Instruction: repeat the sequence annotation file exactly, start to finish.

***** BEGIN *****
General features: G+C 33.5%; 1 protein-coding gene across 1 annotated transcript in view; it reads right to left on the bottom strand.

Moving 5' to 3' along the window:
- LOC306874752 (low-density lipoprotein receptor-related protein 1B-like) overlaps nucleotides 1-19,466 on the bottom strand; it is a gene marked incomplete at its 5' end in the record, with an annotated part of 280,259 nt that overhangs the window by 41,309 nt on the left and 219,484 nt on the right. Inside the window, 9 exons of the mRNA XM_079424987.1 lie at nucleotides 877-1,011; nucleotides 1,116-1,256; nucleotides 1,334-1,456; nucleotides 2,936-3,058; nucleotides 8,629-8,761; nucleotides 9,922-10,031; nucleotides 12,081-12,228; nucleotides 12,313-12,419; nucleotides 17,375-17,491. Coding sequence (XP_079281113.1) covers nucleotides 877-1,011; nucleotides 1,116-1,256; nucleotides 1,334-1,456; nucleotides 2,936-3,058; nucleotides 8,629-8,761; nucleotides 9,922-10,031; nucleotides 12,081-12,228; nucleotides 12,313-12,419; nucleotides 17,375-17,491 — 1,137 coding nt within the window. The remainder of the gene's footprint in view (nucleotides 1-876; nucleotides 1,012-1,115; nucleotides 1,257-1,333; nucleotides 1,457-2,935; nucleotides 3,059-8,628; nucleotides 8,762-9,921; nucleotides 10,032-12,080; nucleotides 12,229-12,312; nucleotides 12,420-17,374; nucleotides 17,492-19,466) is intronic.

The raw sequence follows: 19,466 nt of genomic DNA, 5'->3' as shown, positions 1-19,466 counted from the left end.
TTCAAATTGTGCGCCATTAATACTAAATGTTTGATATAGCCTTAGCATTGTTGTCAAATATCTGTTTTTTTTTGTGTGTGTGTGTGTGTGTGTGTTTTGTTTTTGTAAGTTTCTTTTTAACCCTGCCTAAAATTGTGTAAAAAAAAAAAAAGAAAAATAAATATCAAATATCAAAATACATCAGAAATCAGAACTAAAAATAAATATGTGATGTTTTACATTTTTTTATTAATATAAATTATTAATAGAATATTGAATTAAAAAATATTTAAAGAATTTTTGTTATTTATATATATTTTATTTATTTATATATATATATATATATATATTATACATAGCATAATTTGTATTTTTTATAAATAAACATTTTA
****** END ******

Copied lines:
General features: G+C 33.5%; 1 protein-coding gene across 1 annotated transcript in view; it reads right to left on the bottom strand.

Moving 5' to 3' along the window:
- LOC306874752 (low-density lipoprotein receptor-related protein 1B-like) overlaps nucleotides 1-19,466 on the bottom strand; it is a gene marked incomplete at its 5' end in the record, with an annotated part of 280,259 nt that overhangs the window by 41,309 nt on the left and 219,484 nt on the right. Inside the window, 9 exons of the mRNA XM_079424987.1 lie at nucleotides 877-1,011; nucleotides 1,116-1,256; nucleotides 1,334-1,456; nucleotides 2,936-3,058; nucleotides 8,629-8,761; nucleotides 9,922-10,031; nucleotides 12,081-12,228; nucleotides 12,313-12,419; nucleotides 17,375-17,491. Coding sequence (XP_079281113.1) covers nucleotides 877-1,011; nucleotides 1,116-1,256; nucleotides 1,334-1,456; nucleotides 2,936-3,058; nucleotides 8,629-8,761; nucleotides 9,922-10,031; nucleotides 12,081-12,228; nucleotides 12,313-12,419; nucleotides 17,375-17,491 — 1,137 coding nt within the window. The remainder of the gene's footprint in view (nucleotides 1-876; nucleotides 1,012-1,115; nucleotides 1,257-1,333; nucleotides 1,457-2,935; nucleotides 3,059-8,628; nucleotides 8,762-9,921; nucleotides 10,032-12,080; nucleotides 12,229-12,312; nucleotides 12,420-17,374; nucleotides 17,492-19,466) is intronic.

The raw sequence follows: 19,466 nt of genomic DNA, 5'->3' as shown, positions 1-19,466 counted from the left end.
TTCAAATTGTGCGCCATTAATACTAAATGTTTGATATAGCCTTAGCATTGTTGTCAAATATCTGTTTTTTTTTGTGTGTGTGTGTGTGTGTGTGTTTTGTTTTTGTAAGTTTCTTTTTAACCCTGCCTAAAATTGTGTAAAAAAAAAAAAAGAAAAATAAATATCAAATATCAAAATACATCAGAAATCAGAACTAAAAATAAATATGTGATGTTTTACATTTTTTTATTAATATAAATTATTAATAGAATATTGAATTAAAAAATATTTAAAGAATTTTTGTTATTTATATATATTTTATTTATTTATATATATATATATATATATATTATACATAGCATAATTTGTATTTTTTATAAATAAACATTTTA